Feminism in China: “Cell Block Tango” Reinterpreted

cw: violence, abuse, misogyny

“天朝渣男图鉴” or “The Scumbags of China” is a parodic rendition of “Cell Block Tango” posted on Weibo in November, 2018.

There is a good chance that you’ve heard of the infamous “Cell Block Tango” song from the 1975 musical Chicago. In the scene, six women in jail recount the vengeful murders they committed, describing their mistreatment at the hands of their former partners. Loosely translated as “The Scumbags of China,” “天朝渣男图鉴” is a parodic rendition of “Cell Block Tango” by Tú Yǒuqín (徒有琴), a student at the Central Conservatory of Music in Beijing. In the video Tú Yǒuqín plays six different women from six different cities in China, Beijing, Shanghai, Sichuan, Hunan, Guangdong, and Shandong. For each character, she slips into different dialects and recounts their acts of revenge against their abusive and misogynistic partners. While one woman recalls stumbling upon her husband’s notebook detailing his sexual exploits, another recalls being beaten by her husband.

“Cell Block Tango” from the 1975 musical Chicago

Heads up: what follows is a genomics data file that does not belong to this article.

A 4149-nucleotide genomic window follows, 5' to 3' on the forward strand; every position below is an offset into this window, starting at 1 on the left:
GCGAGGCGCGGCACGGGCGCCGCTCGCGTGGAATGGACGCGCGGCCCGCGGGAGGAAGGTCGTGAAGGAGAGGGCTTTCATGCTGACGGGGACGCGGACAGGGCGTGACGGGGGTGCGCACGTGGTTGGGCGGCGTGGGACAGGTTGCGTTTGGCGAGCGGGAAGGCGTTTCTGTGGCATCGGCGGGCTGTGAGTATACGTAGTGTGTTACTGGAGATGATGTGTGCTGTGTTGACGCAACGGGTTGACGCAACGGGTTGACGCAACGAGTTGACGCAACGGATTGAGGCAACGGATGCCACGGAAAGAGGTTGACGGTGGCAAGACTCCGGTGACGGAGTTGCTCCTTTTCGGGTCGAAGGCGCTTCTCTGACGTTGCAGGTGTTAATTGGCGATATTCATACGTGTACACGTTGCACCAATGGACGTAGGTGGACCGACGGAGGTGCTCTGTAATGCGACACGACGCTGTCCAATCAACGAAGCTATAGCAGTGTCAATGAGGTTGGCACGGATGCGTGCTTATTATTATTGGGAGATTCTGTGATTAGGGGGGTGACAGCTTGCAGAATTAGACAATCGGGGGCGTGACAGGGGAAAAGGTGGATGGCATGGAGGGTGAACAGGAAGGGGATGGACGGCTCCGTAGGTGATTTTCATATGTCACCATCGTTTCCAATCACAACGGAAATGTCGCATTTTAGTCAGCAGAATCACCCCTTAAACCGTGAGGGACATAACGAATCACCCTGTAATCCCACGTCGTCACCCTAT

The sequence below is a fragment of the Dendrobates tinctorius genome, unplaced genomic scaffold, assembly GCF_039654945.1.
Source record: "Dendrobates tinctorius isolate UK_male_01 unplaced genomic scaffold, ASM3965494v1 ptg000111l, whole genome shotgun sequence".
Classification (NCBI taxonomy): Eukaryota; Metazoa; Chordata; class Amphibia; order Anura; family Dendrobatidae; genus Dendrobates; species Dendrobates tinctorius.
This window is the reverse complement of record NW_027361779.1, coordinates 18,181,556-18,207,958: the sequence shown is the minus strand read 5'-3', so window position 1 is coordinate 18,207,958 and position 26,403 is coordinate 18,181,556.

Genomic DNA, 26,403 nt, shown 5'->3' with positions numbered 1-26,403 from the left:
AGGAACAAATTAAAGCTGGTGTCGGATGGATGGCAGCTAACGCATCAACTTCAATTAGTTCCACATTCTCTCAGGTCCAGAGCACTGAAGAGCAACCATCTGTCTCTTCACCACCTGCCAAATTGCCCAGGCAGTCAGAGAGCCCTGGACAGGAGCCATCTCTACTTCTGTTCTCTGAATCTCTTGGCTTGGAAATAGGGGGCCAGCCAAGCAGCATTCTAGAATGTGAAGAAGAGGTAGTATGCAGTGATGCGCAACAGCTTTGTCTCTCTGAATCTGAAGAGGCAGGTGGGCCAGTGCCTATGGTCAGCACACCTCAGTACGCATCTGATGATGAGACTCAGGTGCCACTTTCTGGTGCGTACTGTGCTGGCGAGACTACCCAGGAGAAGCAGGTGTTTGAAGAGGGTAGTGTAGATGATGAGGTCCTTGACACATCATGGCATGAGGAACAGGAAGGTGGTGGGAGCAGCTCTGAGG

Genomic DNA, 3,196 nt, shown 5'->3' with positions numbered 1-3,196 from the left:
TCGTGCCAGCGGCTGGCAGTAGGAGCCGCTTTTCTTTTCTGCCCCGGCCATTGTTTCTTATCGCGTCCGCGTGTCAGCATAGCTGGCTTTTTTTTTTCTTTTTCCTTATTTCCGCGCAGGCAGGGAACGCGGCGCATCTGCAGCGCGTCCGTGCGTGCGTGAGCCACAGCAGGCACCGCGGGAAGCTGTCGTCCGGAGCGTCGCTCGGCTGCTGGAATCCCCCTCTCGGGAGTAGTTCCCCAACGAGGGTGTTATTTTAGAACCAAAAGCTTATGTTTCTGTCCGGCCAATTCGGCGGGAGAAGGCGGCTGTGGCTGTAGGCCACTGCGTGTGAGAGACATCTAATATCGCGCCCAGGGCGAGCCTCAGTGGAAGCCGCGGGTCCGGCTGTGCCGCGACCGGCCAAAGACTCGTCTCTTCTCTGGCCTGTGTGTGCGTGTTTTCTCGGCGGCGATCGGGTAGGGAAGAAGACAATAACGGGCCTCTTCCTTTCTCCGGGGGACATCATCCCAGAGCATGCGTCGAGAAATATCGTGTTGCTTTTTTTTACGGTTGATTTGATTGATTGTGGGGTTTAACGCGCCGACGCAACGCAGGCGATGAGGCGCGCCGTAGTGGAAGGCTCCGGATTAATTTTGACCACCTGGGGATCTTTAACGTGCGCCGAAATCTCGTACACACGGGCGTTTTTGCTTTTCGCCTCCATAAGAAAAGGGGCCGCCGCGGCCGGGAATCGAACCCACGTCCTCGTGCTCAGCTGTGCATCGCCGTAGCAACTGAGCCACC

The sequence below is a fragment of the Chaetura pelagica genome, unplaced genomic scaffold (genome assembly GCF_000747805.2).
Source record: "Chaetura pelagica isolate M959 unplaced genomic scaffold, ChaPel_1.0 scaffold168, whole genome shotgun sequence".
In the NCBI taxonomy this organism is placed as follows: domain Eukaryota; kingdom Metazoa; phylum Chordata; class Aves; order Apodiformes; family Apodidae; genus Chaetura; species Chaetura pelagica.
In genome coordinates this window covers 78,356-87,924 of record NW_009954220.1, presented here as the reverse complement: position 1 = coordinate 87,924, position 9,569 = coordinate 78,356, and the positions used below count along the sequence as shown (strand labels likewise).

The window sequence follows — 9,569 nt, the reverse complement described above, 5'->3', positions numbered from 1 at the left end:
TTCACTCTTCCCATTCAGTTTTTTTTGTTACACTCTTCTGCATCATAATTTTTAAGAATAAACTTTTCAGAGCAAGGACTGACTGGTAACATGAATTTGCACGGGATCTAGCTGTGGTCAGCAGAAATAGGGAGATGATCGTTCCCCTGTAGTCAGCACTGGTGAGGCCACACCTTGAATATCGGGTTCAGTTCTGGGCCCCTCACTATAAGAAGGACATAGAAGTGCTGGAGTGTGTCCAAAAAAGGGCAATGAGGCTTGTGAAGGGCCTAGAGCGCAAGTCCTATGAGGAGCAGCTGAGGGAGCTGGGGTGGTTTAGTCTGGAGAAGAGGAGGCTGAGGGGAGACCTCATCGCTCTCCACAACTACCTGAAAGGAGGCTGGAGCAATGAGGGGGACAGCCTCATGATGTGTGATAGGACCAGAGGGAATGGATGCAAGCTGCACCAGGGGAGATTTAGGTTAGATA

Posted on the Chinese social media platform, Weibo, in November 2018, the video roused conversation and debate about women’s rights and sexual and domestic abuse in China, contributing to a movement that has been gaining momentum in the past few years. The video was blocked and removed from the site not long after it was posted, speaking to how censorship has worked to silence and minimize the visibility of feminism in China. Nevertheless, the cultural and political impact of the music video cannot be undervalued.

I have been thinking about the significance of language, translation, and reinterpretation to the cultural and political impact of the music video. Representing six different regions of China, the six different dialects Tú Yǒuqín uses include Dongbei, Shanghai, Chonqing, Changsha, Shandong, and Cantonese. In re-appropriating an English song from an American musical, Tú Yǒuqín highlights the global phenomena of misogyny and barriers confronted by women everywhere. At the same time, her translation and reinterpretation of the song in multiple Chinese dialects serves to illuminate the distinctive lived experiences, oppression, and positioning of Chinese women in different regions of China. In this way, the “Chinese Cell Block Tango” is a testament and glimpse into the manifold languages of resistance and feminism across the world.

Full transcription and English translation for the song can be found here: https://supchina.com/2018/11/05/watch-tu-youqin-cell-block-tango-chinese-style/